Absurd Automated Notices Illustrate Abuse of DMCA Takedown Process
Every month, TorrentFreak reports on absolutely ridiculous takedown notices issued by copyright holders to Internet service providers related to allegedly infringing content, using the process created by the Digital Millennium Copyright Act (DMCA). This month, TorrentFreak tore apart a series of takedown notices sent to Google by the German-based Total Wipes Music Group targeting, among other things, an EFF webpage describing how to use PGP for Mac OS X—a webpage within our Surveillance Self-Defense guide.
TorrentFreak aptly dubbed Total Wipes’ latest streak of takedown requests as “the world’s most idiotic copyright complaint.”
Indeed, the notice that cites the EFF webpage as an “allegedly infringing URL” purports to protect an album called “Cigarettes” on Spanish music label Mona Records. But not one of the seven allegedly infringing URLs listed in the notice even refers to the album, let alone in an infringing way. Another notice issued by Total Wipes to Google two days earlier purports to target pirates of the album “In To The Wild – Vol.7″ on music label Aborigeno Music. Again, not one of the 95 allegedly infringing URLs had anything to do with music, as TorrentFreak reported. The notice instead listed generic download pages for some of the world’s most popular online services, including Skype, Tor, Dropbox, LibreOffice, Python, and WhatsApp.
Total Wipes, which represents 800 international labels, stated in an email to Ars Technica that the recent notices were the result of a bug in their automated anti-piracy script. According to the email, “several technical servers [sic] problems” during the first week of February caused their automated system to send “hundreds” of DMCA notices “not related at all” to any of their copyrighted content.
But the bug is only part of the problem. Sending automated notices, without human review, is itself an abuse of the DMCA takedown process.
The Problem With Robots
According to the DMCA, a takedown notice must be based on a “good faith belief” that the targeted content’s use of copyrighted material is not authorized by law. The use of robots, without any human review, simply cannot satisfy this standard. Indeed, whether a use of copyrighted material constitutes a fair use protected by federal copyright law is often a question only a human can answer, after taking into account the context and purpose of the speech in question.
Total Wipes’ utterly laughable takedown notices illustrate the serious flaws in using robots to try to detect copyright violations. But even without bugs, robots cannot be relied upon to determine whether any given use of copyrighted material is lawful.
We have in the past criticized Warner Brothers Entertainment for using robots to issues thousands of infringement accusations, without any human review, based primarily on filenames and metadata rather than inspection of the files’ contents. Like Warner Brothers, Total Wipes is similarly using robots to abuse the DMCA takedown process.
According to Google’s Transparency Report, between May 28, 2014 and February 22, 2015, Total Wipes sent Google 41,321 requests to remove webpages from Google’s search results, with a median of 1,214 requests per week. Across those requests, the music group requested that Google remove a total of 196,963 URLs. And according to the Chilling Effects database—which collects and analyzes legal complaints and requests for removal of online materials in an effort to help Internet users know their rights and understand the law—Total Wipes sent Google over 12,000 takedown requests in the last month alone.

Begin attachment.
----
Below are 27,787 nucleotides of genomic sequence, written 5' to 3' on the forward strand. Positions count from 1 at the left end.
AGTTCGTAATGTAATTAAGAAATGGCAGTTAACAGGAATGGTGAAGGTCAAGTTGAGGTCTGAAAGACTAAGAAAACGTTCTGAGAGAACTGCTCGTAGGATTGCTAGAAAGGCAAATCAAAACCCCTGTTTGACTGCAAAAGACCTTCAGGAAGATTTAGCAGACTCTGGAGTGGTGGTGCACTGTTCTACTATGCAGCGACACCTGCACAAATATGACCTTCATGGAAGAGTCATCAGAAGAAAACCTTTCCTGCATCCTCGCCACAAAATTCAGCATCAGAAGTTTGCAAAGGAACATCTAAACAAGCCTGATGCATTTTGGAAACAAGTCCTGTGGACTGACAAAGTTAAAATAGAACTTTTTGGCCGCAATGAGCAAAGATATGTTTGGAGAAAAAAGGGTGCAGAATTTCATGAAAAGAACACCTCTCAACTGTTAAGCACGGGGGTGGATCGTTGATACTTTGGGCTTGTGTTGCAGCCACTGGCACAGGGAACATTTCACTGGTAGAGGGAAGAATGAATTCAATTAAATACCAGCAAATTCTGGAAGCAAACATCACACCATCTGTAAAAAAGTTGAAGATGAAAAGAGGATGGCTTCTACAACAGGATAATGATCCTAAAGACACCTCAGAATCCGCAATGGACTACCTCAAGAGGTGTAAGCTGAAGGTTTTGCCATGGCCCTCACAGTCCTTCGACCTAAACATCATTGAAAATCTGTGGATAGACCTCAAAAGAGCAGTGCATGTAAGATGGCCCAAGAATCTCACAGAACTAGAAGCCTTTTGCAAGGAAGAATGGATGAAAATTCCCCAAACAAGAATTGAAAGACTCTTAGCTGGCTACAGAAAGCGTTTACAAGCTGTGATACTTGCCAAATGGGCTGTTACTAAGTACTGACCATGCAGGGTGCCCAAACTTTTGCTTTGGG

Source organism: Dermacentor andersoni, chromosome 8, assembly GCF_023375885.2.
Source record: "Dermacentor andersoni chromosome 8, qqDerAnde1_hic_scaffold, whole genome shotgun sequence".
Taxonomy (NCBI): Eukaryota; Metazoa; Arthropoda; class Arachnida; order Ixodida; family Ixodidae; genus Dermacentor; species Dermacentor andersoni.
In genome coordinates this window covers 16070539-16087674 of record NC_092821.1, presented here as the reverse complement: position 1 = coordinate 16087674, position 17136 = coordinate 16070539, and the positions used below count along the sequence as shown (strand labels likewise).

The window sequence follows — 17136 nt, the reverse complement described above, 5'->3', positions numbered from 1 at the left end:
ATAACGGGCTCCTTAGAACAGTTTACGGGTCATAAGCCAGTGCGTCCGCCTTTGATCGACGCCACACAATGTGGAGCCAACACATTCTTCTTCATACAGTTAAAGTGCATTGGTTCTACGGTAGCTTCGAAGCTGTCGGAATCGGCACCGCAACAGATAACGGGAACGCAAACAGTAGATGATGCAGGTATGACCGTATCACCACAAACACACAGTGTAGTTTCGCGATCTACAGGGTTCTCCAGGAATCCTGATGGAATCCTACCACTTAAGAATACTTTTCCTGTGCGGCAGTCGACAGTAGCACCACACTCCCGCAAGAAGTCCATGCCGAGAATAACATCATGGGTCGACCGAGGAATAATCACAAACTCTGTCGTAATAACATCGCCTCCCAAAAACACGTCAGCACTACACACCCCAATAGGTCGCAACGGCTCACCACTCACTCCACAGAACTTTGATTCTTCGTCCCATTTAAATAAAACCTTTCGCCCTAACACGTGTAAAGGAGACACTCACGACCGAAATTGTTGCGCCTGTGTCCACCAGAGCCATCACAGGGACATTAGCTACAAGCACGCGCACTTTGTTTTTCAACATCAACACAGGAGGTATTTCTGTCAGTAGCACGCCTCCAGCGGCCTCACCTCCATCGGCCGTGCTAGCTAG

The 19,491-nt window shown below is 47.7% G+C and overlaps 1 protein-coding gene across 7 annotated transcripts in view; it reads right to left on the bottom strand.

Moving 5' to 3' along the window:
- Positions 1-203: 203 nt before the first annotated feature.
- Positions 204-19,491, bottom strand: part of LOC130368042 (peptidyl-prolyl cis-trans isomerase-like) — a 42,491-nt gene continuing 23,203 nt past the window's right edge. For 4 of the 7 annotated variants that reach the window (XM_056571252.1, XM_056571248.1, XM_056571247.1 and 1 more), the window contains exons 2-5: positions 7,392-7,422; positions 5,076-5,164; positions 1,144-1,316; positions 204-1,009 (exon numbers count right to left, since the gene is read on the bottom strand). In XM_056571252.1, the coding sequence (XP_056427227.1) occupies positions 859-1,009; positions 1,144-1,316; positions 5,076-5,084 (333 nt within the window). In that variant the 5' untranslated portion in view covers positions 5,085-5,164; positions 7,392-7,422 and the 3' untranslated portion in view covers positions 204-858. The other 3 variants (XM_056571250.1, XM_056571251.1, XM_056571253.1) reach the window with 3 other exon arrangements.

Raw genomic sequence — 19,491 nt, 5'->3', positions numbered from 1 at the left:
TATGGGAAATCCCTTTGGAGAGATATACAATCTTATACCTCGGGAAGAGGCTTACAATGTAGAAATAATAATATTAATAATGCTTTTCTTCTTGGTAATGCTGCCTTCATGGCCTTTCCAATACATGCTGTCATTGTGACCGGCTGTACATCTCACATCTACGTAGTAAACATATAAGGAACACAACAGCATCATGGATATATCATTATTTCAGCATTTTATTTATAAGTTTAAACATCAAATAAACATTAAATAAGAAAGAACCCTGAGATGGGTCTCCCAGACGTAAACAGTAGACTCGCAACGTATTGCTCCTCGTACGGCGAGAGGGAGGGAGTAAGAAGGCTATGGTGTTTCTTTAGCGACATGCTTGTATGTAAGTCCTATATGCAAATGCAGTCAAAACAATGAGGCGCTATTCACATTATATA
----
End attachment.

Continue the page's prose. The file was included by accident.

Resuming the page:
Seeing ridiculous takedown requests from Total Wipes is nothing new. Back in August, TorrentFreak reported on a month-long DMCA notice-sending spree in which the music company targeted, among other things, sites that utilized the word “coffee.”
Due to the lack of human review, automated takedown notices often result in censorship of perfectly legal content. Although Google has the wherewithal to analyze takedown notices and reject those that are unwarranted, it doesn’t always do that. And many other sites automatically take down allegedly infringing content upon receipt of a notice, even when the notice is clearly bogus. This is because so long as a service provider complies with the DMCA’s notice and takedown procedure, it is protected from monetary liability based on the infringing activities of third parties. Of course, unwarranted takedown requests would not subject a service provider to monetary liability, but not all service providers undertake even the moderate level of effort that Google does to assess whether content complained of should actually be taken down.
The Need for Transparency
TorrentFreak was only able to discover Total Wipes’ ridiculous DMCA takedown notices thanks to Google’s Transparency Report, which publishes takedown requests—and data regarding takedown requests—made by copyright owners or their representatives to remove web pages from Google’s search results. Google’s Transparency Report enables the public to spot potential abuses of the takedown process. And here, the Transparency Report enabled the discovery of the Total Wipes’ bug—a bug that otherwise would likely have resulted in thousands more unwarranted takedown requests.
Enabling the public to spot such potential abuse is crucial for preventing censorship. Indeed, some takedown notices amount to nothing more than blatant attempts to censor legal content. And as evidenced by the robo-takedowns of both Total Wipes and Warner Brothers, the law does not sufficiently deter abuse of the DMCA takedown process. As such, more Internet service providers should follow Google’s lead and provide transparency into the takedown notices they receive.